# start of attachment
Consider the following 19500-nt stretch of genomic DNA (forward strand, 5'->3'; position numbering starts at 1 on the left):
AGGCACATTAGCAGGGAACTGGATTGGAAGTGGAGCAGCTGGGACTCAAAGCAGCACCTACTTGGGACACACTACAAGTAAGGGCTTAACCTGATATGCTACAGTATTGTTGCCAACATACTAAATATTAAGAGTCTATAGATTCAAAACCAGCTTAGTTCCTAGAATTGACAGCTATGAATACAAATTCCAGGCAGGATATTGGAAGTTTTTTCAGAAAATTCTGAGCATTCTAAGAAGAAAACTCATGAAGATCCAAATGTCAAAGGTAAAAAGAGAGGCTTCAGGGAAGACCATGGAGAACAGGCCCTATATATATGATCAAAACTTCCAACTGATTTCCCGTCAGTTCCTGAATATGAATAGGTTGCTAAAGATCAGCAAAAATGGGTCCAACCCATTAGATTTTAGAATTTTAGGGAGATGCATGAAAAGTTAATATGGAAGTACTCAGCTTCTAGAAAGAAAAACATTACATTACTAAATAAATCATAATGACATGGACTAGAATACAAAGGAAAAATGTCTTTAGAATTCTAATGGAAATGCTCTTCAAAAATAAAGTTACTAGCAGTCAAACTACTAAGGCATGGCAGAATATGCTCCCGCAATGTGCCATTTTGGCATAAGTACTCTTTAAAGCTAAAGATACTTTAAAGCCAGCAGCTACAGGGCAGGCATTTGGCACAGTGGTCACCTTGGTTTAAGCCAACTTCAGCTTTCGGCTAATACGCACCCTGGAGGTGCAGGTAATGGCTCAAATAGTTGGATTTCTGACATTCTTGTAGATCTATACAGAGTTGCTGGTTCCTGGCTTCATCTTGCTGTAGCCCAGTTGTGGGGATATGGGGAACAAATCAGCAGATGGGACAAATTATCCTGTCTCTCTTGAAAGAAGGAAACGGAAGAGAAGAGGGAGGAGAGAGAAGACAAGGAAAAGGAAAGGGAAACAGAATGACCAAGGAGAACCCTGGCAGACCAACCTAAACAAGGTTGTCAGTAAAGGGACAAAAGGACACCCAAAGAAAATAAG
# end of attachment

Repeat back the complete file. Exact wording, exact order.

Consider the following 19500-nt stretch of genomic DNA (forward strand, 5'->3'; position numbering starts at 1 on the left):
AGGCACATTAGCAGGGAACTGGATTGGAAGTGGAGCAGCTGGGACTCAAAGCAGCACCTACTTGGGACACACTACAAGTAAGGGCTTAACCTGATATGCTACAGTATTGTTGCCAACATACTAAATATTAAGAGTCTATAGATTCAAAACCAGCTTAGTTCCTAGAATTGACAGCTATGAATACAAATTCCAGGCAGGATATTGGAAGTTTTTTCAGAAAATTCTGAGCATTCTAAGAAGAAAACTCATGAAGATCCAAATGTCAAAGGTAAAAAGAGAGGCTTCAGGGAAGACCATGGAGAACAGGCCCTATATATATGATCAAAACTTCCAACTGATTTCCCGTCAGTTCCTGAATATGAATAGGTTGCTAAAGATCAGCAAAAATGGGTCCAACCCATTAGATTTTAGAATTTTAGGGAGATGCATGAAAAGTTAATATGGAAGTACTCAGCTTCTAGAAAGAAAAACATTACATTACTAAATAAATCATAATGACATGGACTAGAATACAAAGGAAAAATGTCTTTAGAATTCTAATGGAAATGCTCTTCAAAAATAAAGTTACTAGCAGTCAAACTACTAAGGCATGGCAGAATATGCTCCCGCAATGTGCCATTTTGGCATAAGTACTCTTTAAAGCTAAAGATACTTTAAAGCCAGCAGCTACAGGGCAGGCATTTGGCACAGTGGTCACCTTGGTTTAAGCCAACTTCAGCTTTCGGCTAATACGCACCCTGGAGGTGCAGGTAATGGCTCAAATAGTTGGATTTCTGACATTCTTGTAGATCTATACAGAGTTGCTGGTTCCTGGCTTCATCTTGCTGTAGCCCAGTTGTGGGGATATGGGGAACAAATCAGCAGATGGGACAAATTATCCTGTCTCTCTTGAAAGAAGGAAACGGAAGAGAAGAGGGAGGAGAGAGAAGACAAGGAAAAGGAAAGGGAAACAGAATGACCAAGGAGAACCCTGGCAGACCAACCTAAACAAGGTTGTCAGTAAAGGGACAAAAGGACACCCAAAGAAAATAAG